Academic journal article International Journal of Business and Management Science

The Influence of Fairness on Channel Member Relationship Satisfaction: A Case of Malaysian Car Dealers

Academic journal article International Journal of Business and Management Science

The Influence of Fairness on Channel Member Relationship Satisfaction: A Case of Malaysian Car Dealers

Article excerpt


The topic of relationship marketing has increasingly attracted interest in academic marketing research as well as in practice. In recent years, a growing number of companies particularly in business-to-business have invested considerable resources into various programs for enhancing business relationships. In relation to that, dealers or marketing channels are increasingly emphasizing relationships they have with their suppliers and are demanding that they adhere to high standards. The pressure to compete also makes it necessary for the development and maintenance of relationships between buyers and suppliers. In this regard, today, small and large companies are forging partnerships with suppliers as a foundation of their supply strategies (Theng-Lau and Goh, 2005) due to the fact that developing successful business-to-business relationships can be beneficial to both buyers and sellers (Sheth and Sharma, 1997). Even though sustainable business relationships can be created by factors such as good customer service, good merchandise and efficient distribution systems, most firms overlook the sustainable competitive advantage that can be created through long-term relationships with their suppliers (Ganesan, 1994). In other words, the cutting edge for businesses today is long-term relationships with suppliers.

Relationship Satisfaction

Recently, interest of researchers and marketers has become more focused on relationship building and development, and many marketing scholars have recognised the need for a comprehensive examination of the relationship aspects of buyer-supplier exchange and the components that influence relationship development and satisfaction (Anderson and Narus, 1990; Dwyer, Schurr, and Oh, 1987; Iacobucci and Hibbard, 1999). With the increasing interest in buyer-supplier relationships, relationship satisfaction has become an important component in relationship marketing and channel theory (Abdul-Muhmin, 2005; Ramaseshan, Yip, and Pae, 2006; Rodriguez, Agudo, and Gutierrez, 2006). In business relationships, relationship satisfaction is viewed as an essential ingredient in the development and maintenance of long-term buyer-supplier relationships. Relationship satisfaction is becoming critical in business relationships and it has been found that successful business relationship has resulted in lower transaction costs and has fostered greater economic value for both marketers and their customers (Geyskens and Steenkamp, 2000; Ping, 2003).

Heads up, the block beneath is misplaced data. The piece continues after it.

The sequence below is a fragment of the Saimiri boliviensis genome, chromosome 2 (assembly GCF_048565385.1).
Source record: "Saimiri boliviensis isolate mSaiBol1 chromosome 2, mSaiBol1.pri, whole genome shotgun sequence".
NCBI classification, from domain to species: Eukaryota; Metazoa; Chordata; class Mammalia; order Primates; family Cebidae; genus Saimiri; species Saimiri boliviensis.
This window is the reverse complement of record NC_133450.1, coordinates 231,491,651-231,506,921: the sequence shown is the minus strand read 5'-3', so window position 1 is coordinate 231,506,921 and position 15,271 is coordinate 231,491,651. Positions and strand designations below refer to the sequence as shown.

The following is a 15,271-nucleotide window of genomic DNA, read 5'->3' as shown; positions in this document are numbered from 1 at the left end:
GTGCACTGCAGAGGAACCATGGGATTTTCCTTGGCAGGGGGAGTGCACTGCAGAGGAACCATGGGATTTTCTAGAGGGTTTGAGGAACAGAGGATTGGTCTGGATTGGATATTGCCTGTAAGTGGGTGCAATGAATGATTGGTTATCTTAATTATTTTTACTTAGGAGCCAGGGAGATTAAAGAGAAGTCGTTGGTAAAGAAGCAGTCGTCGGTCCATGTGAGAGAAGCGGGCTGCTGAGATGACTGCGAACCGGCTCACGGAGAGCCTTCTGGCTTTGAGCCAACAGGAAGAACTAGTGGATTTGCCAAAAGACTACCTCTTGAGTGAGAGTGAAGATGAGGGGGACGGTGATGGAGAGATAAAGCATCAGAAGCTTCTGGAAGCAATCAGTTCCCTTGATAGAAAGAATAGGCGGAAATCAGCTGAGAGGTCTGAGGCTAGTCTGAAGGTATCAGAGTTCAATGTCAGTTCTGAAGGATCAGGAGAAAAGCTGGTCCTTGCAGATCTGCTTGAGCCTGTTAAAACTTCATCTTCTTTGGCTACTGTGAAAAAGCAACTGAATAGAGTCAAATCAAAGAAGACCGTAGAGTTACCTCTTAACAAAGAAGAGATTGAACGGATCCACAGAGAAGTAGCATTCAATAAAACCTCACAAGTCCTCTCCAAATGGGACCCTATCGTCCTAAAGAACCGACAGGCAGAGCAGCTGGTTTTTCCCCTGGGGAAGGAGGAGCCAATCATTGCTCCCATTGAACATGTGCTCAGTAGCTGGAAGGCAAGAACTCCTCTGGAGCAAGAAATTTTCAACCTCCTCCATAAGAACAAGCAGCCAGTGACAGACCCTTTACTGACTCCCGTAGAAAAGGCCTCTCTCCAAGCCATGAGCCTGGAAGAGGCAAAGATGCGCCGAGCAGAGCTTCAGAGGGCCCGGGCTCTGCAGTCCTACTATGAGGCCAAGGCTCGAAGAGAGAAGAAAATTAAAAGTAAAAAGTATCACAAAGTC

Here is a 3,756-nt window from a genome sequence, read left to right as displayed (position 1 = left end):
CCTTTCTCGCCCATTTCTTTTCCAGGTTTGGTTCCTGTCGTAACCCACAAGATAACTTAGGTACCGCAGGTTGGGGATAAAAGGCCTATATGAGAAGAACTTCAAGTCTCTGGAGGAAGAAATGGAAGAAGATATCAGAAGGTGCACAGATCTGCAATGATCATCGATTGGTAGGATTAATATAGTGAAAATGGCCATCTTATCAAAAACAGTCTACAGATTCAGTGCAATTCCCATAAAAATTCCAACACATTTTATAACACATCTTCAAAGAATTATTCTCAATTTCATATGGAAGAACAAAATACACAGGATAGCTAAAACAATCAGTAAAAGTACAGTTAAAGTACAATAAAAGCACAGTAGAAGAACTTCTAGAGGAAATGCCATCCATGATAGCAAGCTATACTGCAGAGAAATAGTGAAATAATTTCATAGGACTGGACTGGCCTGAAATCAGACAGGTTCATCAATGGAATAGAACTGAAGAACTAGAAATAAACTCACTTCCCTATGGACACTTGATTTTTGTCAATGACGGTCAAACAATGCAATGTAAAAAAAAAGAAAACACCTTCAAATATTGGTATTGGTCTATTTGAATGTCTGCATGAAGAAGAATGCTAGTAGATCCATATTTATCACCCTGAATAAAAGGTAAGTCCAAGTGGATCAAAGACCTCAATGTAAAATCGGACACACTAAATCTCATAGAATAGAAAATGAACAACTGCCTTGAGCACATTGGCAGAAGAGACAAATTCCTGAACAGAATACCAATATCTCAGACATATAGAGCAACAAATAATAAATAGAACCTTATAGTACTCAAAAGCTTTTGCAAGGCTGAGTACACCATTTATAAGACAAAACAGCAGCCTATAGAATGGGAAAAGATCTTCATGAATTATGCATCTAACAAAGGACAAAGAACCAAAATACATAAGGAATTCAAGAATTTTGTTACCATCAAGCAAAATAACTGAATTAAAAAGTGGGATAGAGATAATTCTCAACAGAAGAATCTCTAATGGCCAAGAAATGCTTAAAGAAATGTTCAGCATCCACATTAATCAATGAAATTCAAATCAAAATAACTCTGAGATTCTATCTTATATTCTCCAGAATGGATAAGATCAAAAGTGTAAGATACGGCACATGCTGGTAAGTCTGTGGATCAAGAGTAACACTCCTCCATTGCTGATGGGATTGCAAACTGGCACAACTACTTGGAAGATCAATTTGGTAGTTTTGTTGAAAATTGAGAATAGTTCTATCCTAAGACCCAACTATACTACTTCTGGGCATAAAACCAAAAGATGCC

One of the most important key constructs in this evolving paradigm of long-term relationship in buyer-supplier context is relationship satisfaction (Ping, 2003; Rodriguez et al., 2006). For both practitioners and researchers, the relationship satisfaction is a desirable business philosophy because it leads to long-term relationship outcomes, trust, commitment and continuity of relationship. Rodriguez et al. (2006) argued that relationship satisfaction, trust and commitment are issues of great interest at the moment. Thus, further examination on relationship satisfaction is needed because the competitiveness in business-to-business marketing depends on actively maintaining relationships that are nurtured by each of the parties involved.

Despite the assumption that relationship satisfaction contributes to buyer-supplier relationship, previous researchers concentrated more on factors affecting an overall satisfaction of relationship with less research being focused on investigating specific channel relationship satisfaction as economic and social aspects (Geyskens and Steenkamp, 2000). It requires a channel member to consider seriously and comprehensively the economic and emotional aspects that have to be invested in the relationship for further development (Dwyer et al., 1987). The underlying gaps have led many researchers to suggest further empirical research in this area (Abdul-Muhmin, 2005; Geyskens and Steenkamp, 2000; Ramaseshan et al. …

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